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The Weekly Food Research and Action Center News Digest highlights what's new on hunger, nutrition and poverty issues at FRAC, at the U.S. Department of Agriculture, around the network of national, state and local anti-poverty and anti-hunger organizations, and in the media. The Digest will alert you to trends, reports, news items and resources and, when available, link you directly to them.
Issue #11, April 16, 2014
- New Hampshire Organizations and Agencies Challenge State to Boost School Breakfast Participation
- Delaware Considering Raising SNAP-Related LIHEAP Payment Minimum, Announces School Breakfast Grants
- Summer Nutrition Program is Top Priority for USDA This Year
- Georgia Could Lose SNAP Administration Funding Over Application Backlog and Other Problems
- More Florida Schools Begin Serving Breakfast in the Classroom
- Food Insecurity Among College Students Rising
- Some Tax Preparers Target Low-Income Filers in Order to Skim EITC Funds
Make plans to attend the Food Research and Action Center's Annual Benefit Dinner, Wednesday, June 11, 2014 at the Capital Hilton, Washington, D.C. The proceeds from the dinner will benefit FRAC's Campaign to End Childhood Hunger, which is achieving major gains in feeding children in communities throughout the United States. For more information, please call (202) 986-2200 x3950. To purchase tickets, please visit FRAC's website.
1. New Hampshire Organizations and Agencies Challenge State to Boost School Breakfast Participation
(Seacoastonline.com, March 29, 2014)
Although the 2013 Annie E. Casey Kids Count Report listed New Hampshire as leading the nation in child well-being, the Food Research and Action Center ranked the state 50th over the last two years for school breakfast participation, writes Bill Duncan of the NH Kids Count board in this letter to the editor. “So, N.H. Kids Count and its partners, the New England Dairy & Food Council, N.H. Department of Education and the School Nutrition Association of New Hampshire are challenging the state’s schools to improve participation rates by 25 percent over the next two years,” Duncan writes. The groups launched the N.H. School Breakfast Challenge in October 2013 and created a website – nhschoolbreakfast.org – to offer resources, technical assistance and highlight funding opportunities. “In order for the challenge to work, we have to get both schools and students into new habits,” Duncan concludes. “Students must, of course, eat breakfast every school day. And we need schools to provide breakfast in new ways and with new menus.”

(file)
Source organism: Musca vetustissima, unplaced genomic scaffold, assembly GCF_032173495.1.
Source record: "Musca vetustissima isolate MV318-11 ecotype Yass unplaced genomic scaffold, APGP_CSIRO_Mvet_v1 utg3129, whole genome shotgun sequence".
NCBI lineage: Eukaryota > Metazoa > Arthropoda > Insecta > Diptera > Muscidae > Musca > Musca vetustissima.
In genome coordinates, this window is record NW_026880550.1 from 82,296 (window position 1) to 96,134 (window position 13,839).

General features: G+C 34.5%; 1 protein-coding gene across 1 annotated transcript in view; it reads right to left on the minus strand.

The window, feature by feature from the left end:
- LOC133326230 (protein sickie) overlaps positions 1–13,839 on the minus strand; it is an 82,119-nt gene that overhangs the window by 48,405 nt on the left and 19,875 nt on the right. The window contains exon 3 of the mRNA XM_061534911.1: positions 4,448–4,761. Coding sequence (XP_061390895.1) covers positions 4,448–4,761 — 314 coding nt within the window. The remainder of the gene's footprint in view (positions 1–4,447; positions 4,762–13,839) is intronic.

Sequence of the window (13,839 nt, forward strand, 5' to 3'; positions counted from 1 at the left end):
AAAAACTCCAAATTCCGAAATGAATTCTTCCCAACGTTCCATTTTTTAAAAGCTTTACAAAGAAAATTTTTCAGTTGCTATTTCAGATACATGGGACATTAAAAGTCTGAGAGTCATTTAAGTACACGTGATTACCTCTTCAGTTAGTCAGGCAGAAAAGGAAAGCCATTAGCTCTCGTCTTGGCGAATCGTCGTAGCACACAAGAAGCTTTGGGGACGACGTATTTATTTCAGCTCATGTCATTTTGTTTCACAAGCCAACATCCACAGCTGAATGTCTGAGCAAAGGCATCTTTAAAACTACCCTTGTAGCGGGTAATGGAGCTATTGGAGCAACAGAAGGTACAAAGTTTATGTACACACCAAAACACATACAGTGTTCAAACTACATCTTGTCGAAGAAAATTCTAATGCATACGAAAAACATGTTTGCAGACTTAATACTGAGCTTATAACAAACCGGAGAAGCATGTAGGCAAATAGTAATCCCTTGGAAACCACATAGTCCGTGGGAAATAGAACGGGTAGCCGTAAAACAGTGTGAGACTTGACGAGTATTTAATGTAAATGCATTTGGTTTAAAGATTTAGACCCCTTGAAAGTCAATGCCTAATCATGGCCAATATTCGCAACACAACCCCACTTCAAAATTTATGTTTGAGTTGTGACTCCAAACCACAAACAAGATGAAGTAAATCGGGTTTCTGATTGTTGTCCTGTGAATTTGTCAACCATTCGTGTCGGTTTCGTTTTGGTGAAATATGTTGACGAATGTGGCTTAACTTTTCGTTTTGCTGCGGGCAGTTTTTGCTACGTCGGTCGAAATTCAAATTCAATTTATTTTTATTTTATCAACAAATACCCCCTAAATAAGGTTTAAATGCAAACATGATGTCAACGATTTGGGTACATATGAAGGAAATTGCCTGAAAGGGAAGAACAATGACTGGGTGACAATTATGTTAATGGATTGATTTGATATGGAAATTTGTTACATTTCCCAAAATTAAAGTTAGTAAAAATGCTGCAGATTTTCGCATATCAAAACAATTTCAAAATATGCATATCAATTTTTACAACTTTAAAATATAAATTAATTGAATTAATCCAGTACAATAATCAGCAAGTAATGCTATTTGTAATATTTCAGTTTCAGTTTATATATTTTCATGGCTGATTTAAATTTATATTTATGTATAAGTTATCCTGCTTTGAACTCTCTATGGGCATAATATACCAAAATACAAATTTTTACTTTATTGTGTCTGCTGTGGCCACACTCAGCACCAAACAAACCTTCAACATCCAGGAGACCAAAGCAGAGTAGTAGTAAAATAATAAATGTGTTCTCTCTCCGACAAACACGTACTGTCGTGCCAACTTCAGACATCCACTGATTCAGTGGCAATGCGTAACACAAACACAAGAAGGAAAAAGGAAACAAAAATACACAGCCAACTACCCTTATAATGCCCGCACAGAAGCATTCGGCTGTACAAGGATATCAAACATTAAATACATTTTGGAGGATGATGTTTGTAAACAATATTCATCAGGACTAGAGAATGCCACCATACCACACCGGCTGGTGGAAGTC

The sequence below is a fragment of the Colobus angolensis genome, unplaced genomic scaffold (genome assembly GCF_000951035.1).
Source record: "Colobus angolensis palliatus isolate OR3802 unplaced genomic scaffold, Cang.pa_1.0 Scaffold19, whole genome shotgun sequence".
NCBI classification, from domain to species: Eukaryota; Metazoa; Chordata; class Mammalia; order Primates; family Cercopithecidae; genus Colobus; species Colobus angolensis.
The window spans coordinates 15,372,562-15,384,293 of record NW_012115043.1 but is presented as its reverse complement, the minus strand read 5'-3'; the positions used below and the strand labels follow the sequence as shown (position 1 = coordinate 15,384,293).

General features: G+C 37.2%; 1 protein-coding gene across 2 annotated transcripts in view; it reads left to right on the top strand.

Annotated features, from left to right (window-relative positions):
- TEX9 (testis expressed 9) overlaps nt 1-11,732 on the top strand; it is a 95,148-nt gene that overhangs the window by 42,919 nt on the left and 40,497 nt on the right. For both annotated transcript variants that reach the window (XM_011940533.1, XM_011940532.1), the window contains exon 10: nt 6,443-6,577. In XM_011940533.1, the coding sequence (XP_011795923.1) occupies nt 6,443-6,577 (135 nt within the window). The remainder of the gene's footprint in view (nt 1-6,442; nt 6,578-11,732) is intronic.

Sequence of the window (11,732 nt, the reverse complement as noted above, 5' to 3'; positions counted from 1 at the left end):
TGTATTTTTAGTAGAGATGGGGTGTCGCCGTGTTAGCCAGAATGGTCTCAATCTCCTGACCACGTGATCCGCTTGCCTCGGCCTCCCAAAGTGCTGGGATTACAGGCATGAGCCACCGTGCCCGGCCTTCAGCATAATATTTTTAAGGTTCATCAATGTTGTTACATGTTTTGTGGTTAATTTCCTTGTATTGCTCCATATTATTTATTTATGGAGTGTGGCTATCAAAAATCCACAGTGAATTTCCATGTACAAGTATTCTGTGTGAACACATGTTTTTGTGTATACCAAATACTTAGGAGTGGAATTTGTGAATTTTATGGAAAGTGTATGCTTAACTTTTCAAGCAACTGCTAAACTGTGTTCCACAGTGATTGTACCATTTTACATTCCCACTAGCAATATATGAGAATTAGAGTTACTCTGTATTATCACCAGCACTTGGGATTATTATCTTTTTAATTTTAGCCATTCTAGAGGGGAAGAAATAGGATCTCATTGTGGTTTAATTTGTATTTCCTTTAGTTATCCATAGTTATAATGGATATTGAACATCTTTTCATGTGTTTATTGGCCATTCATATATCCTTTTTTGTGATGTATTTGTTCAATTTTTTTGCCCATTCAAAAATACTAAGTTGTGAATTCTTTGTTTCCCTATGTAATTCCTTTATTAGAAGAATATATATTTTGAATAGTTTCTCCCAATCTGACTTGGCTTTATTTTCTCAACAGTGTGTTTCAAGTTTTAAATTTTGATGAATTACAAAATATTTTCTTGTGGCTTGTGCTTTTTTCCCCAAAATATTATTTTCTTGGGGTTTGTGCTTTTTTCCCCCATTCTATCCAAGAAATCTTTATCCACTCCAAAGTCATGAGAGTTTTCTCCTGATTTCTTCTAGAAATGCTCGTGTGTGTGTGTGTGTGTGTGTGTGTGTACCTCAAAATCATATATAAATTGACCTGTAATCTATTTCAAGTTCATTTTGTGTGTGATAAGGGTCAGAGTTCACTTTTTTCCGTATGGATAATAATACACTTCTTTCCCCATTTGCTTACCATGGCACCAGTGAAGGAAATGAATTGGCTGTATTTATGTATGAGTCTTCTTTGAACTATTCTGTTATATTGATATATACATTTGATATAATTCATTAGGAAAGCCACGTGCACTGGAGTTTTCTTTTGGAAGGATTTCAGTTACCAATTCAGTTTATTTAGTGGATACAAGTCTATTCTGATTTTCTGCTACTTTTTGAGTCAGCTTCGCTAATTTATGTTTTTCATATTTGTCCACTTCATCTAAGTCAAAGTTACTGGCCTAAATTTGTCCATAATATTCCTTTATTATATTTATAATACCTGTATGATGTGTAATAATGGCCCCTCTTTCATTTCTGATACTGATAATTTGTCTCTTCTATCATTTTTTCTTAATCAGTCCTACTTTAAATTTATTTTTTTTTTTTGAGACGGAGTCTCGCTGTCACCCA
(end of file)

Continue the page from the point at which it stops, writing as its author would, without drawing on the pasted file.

2. Delaware Considering Raising SNAP-Related LIHEAP Payment Minimum, Announces School Breakfast Grants
(Delaware Online, April 8, 2014)
Delaware Gov. Jack Markell and officials from the Delaware Food Bank recently met for a day-long conference on hunger issues. The state is considering boosts to heating assistance payments to the poor. Congress changed the SNAP rules to increase the minimum in heating assistance to $20 from $1, which helps a household receive more adequate SNAP benefits. The $300,000 the state proposes spending will help provide an additional $6 million in SNAP benefits. A panel at the conference featured SNAP recipients discussing the struggle to afford enough food. Also at the meeting, USDA Administrator Audrey Rowe said the agency would be focusing this summer on providing more meals to children who receive free and reduced-price meals during the school year. “Summer feeding is a major effort in the USDA,” Rowe said. In addition, the Delaware Food Bank and Gov. Markell announced a grant program aimed at increasing the number of children participating in the School Breakfast Program. The Food Bank will provide $20,000 to cover a total of 10 grants.
3. Summer Nutrition Program is Top Priority for USDA This Year
(Mycentraljersey.com, April 2, 2014)
In order to increase the number of children participating in the Summer Food Service Program, and increase the number of program sites, USDA has made the program a top priority for 2014, according to Kevin Concannon, USDA Under Secretary for Food, Nutrition and Consumer Services. While participation increased from more than 2.28 million children at nearly 39,000 sites in the summer of 2012 to 3.5 million children in 2013, “[t]here is a huge gap between the children who use the school meal program and those that participate in the summer meals program,” said Concannon. “Summer is the time of year where American children are more likely to experience hunger or food insecurity…And the main reason for that is that school is out and they receive the majority of their nutrition at school. When school is closed, they struggle.” New Jersey ranked 10th in the nation last year for providing summer nutrition to 19.8 percent of children receiving free or reduced-price school meals, according to the Food Research and Action Center, which reported the state served more than 13 million meals at 1,038 sites with the help of 96 sponsors*. USDA reports that seven million more meals were served last year through the program, and wants to double that increase this year, noted Concannon.